So, what shall I pack to wear to graduation, and class day, and the brewery visit for grad families, and dinners come evening, and exploring the town that has been home to our young ones for the last two years, where they worked hard but had an enjoyable time and made many new friends too. Not so enjoyable that they're staying north, however. They'll be back in the city by the end of June. Those of you who know me well, know that I am over here trying to get my head on straight for four whole days of showing up. Sometimes, there's no question, though. You have the honor of being invited and you just go. 

Friday, May 20, 2022

Life now

Saw this while roving the inter webs and it felt so true: “Blood makes you related. Love makes you family.”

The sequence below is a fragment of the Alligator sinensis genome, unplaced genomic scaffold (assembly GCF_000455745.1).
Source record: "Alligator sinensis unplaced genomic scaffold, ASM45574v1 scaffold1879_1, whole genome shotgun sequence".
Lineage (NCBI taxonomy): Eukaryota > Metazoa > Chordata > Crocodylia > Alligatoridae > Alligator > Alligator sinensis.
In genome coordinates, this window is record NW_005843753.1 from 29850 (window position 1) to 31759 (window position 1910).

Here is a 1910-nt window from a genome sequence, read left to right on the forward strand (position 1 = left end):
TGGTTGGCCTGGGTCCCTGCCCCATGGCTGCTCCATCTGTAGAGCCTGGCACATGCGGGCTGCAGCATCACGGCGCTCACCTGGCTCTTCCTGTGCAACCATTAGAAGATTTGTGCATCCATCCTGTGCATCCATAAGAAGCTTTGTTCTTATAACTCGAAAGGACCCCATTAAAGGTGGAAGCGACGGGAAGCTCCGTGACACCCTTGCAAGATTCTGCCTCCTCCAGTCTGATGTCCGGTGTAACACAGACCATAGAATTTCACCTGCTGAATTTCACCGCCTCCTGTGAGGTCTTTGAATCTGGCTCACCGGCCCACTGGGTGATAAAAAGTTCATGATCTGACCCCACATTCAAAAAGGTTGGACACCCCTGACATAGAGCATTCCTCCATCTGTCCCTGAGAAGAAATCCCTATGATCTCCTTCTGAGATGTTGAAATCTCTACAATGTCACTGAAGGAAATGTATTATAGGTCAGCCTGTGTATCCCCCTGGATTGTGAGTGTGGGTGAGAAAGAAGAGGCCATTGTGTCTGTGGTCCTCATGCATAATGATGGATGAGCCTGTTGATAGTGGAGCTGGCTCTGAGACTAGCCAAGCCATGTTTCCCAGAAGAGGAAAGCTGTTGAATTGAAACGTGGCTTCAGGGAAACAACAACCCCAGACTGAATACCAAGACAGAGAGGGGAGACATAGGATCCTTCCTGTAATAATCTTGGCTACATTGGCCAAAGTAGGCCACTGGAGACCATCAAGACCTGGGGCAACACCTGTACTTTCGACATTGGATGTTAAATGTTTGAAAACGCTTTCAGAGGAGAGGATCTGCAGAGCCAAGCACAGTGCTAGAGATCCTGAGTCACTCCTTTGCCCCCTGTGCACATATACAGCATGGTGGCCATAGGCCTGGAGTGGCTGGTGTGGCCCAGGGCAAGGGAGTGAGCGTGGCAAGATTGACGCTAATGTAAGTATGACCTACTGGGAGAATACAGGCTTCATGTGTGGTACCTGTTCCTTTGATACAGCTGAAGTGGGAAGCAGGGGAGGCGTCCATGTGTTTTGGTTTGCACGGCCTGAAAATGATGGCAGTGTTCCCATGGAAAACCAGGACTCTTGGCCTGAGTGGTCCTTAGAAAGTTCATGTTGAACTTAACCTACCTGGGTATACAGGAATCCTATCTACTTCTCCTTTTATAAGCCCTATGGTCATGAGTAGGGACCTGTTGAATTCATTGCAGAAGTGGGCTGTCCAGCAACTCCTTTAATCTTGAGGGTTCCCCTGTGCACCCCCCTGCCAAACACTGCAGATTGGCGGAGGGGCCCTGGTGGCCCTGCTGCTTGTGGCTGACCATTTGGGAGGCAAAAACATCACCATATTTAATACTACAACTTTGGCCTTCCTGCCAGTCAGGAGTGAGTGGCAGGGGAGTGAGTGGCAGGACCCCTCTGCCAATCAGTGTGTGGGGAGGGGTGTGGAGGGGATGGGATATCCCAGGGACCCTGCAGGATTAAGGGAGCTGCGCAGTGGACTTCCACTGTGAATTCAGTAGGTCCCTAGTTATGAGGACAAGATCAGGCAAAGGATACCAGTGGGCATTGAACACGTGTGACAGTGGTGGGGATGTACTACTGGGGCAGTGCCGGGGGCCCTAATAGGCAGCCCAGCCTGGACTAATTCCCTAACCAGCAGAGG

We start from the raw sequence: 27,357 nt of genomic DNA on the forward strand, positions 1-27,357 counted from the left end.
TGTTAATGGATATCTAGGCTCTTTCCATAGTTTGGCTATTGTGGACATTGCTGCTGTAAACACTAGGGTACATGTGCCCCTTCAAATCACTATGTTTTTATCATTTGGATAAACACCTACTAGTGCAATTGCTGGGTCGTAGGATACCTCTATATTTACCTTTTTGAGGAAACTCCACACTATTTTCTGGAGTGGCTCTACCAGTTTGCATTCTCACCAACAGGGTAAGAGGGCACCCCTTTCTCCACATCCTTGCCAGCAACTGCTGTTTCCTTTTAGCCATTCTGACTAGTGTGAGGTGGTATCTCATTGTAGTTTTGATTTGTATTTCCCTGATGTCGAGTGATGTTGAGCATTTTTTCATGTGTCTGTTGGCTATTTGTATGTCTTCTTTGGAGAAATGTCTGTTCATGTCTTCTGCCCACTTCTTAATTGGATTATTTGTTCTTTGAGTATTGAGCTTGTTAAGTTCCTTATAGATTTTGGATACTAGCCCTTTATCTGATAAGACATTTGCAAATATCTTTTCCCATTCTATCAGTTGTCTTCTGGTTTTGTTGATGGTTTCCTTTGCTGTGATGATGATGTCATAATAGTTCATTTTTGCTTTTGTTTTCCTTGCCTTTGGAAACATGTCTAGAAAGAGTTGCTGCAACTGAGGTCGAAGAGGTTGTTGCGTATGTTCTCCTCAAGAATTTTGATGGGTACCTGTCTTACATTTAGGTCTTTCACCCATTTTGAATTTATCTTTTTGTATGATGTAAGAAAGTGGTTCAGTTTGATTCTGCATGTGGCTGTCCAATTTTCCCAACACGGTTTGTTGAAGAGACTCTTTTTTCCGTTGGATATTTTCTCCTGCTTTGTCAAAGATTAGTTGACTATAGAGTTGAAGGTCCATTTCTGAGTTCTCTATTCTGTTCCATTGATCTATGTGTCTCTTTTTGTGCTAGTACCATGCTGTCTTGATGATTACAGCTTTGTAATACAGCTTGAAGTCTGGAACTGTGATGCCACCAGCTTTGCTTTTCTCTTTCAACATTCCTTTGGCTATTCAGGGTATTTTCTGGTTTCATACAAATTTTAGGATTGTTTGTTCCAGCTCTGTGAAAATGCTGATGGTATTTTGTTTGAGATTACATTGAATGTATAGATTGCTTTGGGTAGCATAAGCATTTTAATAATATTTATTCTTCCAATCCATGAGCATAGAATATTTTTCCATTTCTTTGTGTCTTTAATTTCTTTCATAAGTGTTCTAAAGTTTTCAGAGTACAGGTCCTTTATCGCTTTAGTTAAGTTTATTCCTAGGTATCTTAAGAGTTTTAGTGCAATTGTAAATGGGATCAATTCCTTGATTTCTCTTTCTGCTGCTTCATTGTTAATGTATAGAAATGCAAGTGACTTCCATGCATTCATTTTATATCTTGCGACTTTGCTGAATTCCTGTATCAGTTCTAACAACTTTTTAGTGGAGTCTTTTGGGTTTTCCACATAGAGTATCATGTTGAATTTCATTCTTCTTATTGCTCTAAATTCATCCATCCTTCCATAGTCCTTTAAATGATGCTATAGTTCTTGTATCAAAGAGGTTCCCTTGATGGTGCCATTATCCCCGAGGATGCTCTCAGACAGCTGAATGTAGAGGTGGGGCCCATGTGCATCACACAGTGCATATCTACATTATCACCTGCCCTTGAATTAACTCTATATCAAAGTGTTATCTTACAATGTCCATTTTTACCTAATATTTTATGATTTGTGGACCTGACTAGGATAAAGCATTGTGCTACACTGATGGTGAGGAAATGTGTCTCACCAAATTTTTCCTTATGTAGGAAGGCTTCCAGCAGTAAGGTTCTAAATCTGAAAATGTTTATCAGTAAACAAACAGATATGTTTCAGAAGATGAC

Shan felt like family right from the start. She worked from our dining table last week while her love recovered from knee surgery on our couch. She attended a wedding in Cabo on the weekend, an epic affair in which she was a bridesmaid. After a Mercury retrograde plagued flight home on Sunday night, she spent Monday and most of Tuesday with us, but then she began to feel unwell and decided to go home just in case she was coming down with anything contagious. Today she tested positive for Covid, but is thankfully already on the mend, her worst most feverish day having been yesterday. She feels terrible that she likely exposed us, and I tried to assure her these situations are just an inevitable part of life now. I feel no angst about any of it, and even hugged her when she was leaving on Tuesday, though I knew she might have more than a cold. It's too soon to take a test ourselves, but we aren’t experiencing any symptoms so far. I trust the man and I will remain negative, as we're supposed to attend our daughter's love's graduation from business school in Boston next week. Our children have given us wonderful heart children who if all goes according to plan will one day co-parent our grandchildren. Already we couldn't love them more.